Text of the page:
V1 = potential at the center of #1 = (IV-3 #1)

(don’t forget to include the potential of #1 itself)

V2 = Potential at the center of #2 = (IV-3 #2)

(don’t forget to include the potential of #2 itself)

|∆V| = (IV-3 #3)

C = Q/∆V = (IV-3 #4)

The MKSA units of you answer should be . Show that these units reduce to farads.

(IV-3 #5)

IV-3

Unit IV – CAPACITORS & DIELECTRICS

The Parallel Plate CapacitorInstead of two “hunks” of conducting stuff, let’s now go to the specific. Let our “hunks” be two parallel conducting sheets. We can insure that they have equal but opposite charges by connecting a battery across the plates. When the battery is connected charge will flow onto the plates until the ∆V across the plates is the same as the ∆V of the battery. In doing this, we have stored some charge on the plates and thus have stored some electrical potential energy. Therefore, the system qualifies as a capacitor.

Let’s determine the capacitance of our parallel plate capacitor.

In terms of the between the plates and the plate separation, d, the potential difference between parallel oppositely charged sheets is given by:

∆V = (Hint: See Unit III, p. III-27 problem 6b) (IV-4 #1)

The -field between parallel oppositely charged plates in terms of , the magnitude of the charge on either plate, Q, and the area of each plate A is given by:

E = (IV-4 #2) Hint: Remember = charge/area, see Unit III, p. III-25 problem 3(iii). (You should be able to quickly derive

this with Gauss’ Law using a “pillbox.” You may have to do it from scratch on an exam!)

Combining the two expressions above and eliminating E, we get:

∆V = (IV-4 #3)

Since capacitance is C = Q/∆V, the capacitance of a parallel plate capacitor is

C = _____________ (IV-4 #4)

This relation is, I hope, as you would expect since if A is increased, the larger area enables more charge to be stored, or if the plates are moved closer together (d made smaller), the increased attraction between the charges enables more charge to be stored.

IV-4

Unit IV – CAPACITORS & DIELECTRICS

It was mentioned earlier in this unit that a 1 F capacitor was kinda rare. Let’s see why.

Suppose we had two square parallel plates separated by a distance of 1 mm. If the capacitance of this system is 1 Farad, find the length of one side of the plates.

Solution - For the parallel plates, C is given by

C = _____________ (IV-5 #1)

For a square of side L the area, A = ________ (IV-5 #2). Combining these two relations and

solving for L in terms of , C, and d:

L = _____________ (IV-5 #3)

Substituting and calculating L:

L = _____________ meters or _____________ miles (IV-5 #4)

See why a 1 F parallel plate capacitor is kinda uncommon?

The Coaxial CapacitorA coaxial capacitor is composed of a solid conducting cylinder of length L surrounded by a cylindrical conducting shell also of length L as shown. Find the capacitance.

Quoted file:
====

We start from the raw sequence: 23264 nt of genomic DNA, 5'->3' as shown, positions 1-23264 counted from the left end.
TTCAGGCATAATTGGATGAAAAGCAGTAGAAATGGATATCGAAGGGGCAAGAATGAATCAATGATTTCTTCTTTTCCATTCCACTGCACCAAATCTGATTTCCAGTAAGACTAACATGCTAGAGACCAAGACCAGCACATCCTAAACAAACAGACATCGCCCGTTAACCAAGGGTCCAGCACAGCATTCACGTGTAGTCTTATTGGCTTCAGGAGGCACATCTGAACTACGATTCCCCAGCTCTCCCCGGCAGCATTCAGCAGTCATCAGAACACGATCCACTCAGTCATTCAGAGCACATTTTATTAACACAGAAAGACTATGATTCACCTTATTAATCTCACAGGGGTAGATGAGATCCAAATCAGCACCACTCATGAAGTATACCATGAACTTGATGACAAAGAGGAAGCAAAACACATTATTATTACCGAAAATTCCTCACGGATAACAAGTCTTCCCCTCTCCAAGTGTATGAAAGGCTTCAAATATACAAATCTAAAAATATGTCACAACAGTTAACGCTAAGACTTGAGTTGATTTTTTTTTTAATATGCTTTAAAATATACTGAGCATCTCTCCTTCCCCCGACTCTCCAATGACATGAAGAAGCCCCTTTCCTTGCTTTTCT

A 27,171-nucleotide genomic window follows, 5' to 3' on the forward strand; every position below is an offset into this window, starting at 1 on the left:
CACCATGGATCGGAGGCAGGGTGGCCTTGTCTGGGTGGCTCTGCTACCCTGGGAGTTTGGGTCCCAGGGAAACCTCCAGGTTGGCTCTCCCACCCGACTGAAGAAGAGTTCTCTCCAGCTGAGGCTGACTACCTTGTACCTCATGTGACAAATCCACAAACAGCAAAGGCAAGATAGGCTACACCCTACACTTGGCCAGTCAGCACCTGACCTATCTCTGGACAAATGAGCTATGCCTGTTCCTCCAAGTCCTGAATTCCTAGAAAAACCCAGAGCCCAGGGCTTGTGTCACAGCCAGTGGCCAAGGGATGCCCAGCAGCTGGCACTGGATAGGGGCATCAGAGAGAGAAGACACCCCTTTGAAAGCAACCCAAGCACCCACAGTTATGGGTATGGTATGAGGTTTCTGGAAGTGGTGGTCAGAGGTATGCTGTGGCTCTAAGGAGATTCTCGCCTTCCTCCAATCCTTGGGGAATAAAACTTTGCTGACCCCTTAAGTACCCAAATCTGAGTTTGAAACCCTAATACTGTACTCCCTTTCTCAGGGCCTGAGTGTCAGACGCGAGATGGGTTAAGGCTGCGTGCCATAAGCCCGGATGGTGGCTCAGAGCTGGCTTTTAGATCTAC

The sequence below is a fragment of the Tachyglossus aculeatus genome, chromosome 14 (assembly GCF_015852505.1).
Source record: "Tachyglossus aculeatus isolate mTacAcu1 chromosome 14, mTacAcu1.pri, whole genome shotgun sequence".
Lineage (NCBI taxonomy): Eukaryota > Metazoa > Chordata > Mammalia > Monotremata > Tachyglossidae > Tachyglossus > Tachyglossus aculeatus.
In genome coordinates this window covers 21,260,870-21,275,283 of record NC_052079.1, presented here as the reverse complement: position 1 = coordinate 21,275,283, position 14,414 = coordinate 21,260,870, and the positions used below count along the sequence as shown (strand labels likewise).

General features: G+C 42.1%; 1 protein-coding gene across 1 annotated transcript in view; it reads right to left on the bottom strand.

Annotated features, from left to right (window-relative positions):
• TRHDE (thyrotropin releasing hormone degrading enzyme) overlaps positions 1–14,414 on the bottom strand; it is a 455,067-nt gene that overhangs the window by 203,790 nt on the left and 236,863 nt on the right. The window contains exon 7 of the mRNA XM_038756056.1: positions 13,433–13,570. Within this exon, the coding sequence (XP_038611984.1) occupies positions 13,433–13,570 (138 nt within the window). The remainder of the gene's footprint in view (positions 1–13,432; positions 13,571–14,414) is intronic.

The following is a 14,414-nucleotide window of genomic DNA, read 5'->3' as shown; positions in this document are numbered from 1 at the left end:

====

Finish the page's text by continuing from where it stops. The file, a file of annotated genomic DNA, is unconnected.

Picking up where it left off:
Let’s work this one out in gory detail from scratch.

a. The battery is connected as shown resulting in the cylinder being given a charge of ____Q and the outer

(+, –)shell being given a charge of ____Q. As a result, the (+, –)

-field between the cylinder and the shell is directed ____________. (IV-5 #5)

b. In the space below use Gauss’ Law to find the magnitude of at a distance r from the axis where a < r < b. (If you get stuck, see Unit III, p. III-29

problem 13)

E = ________________ (IV-5 #6)

IV-5

Unit IV – CAPACITORS & DIELECTRICS

c. In the space below use to find the difference in potential between the cylinder and the shell. Do the integration in the direction that makes ∆V come out (+). (Again, if you get stuck, see your Unit III, p. III-29 problem 13)

∆V = ________________ (IV-6 #1)

d. Use C = Q/∆V and calculate the capacitance.

C = ________________ (IV-6 #2)

Again, just as we would expect:

1) As L increases, the area of the cylinder and outer shell increases, thereby ________________ the capacitor’s charge storing ability. Hence, C gets (increasing, decreasing) __________ as L increases. (IV-6 #3)

(larger/smaller)

2) As a and b approach one another in size (the cylinder-shell gap decreases) the charge storing ability of the capacitor _______________ and hence C gets ___________

(increases, decreases) (larger/smaller) as (b – a) decreases. (IV-6 #4)

For more examples of this type, see Examples 26.1, 26.2, and 26.3 on p. 807, 808 and 809 in Serway & Beichner.

At this point try problems 1 through 3 at the back of this unit.

IV-6

Unit IV – CAPACITORS & DIELECTRICS

Capacitor CircuitsFirst let’s take the simplest circuit possible involving a capacitor; that of a capacitor with each side connected to the terminals of a battery. Initially as the battery is connected (+) charge will flow from the (+) terminal of the battery to the upper side of the capacitor and (–) charge from the (–) terminal to the lower side. Eventually, when the battery can no longer supply enough energy to move any more charges to the plates of the capacitor, the charges come to rest. This means that the upper plate, wire a-e-b, and the (+) terminal of the battery form an equipotential surface as does the lower plate, wire d-f-c, and the (–) terminal of the battery. Hence, the potential differences ∆Vca, ∆Vfb, ∆Vde, ∆Vda, and ∆Vcb are all equal. In other words, the potential difference across the battery is the same as the potential difference across the capacitor.

Since all parts of the circuit have a charge [upper part (+), lower part (–)] there must be an -field in the region around the circuit as shown in the drawing at the right. Since the

-field is a conservative field then the work done moving a charge around any closed loop is zero. That is:

Remember integrate around any arbitrary closed loop.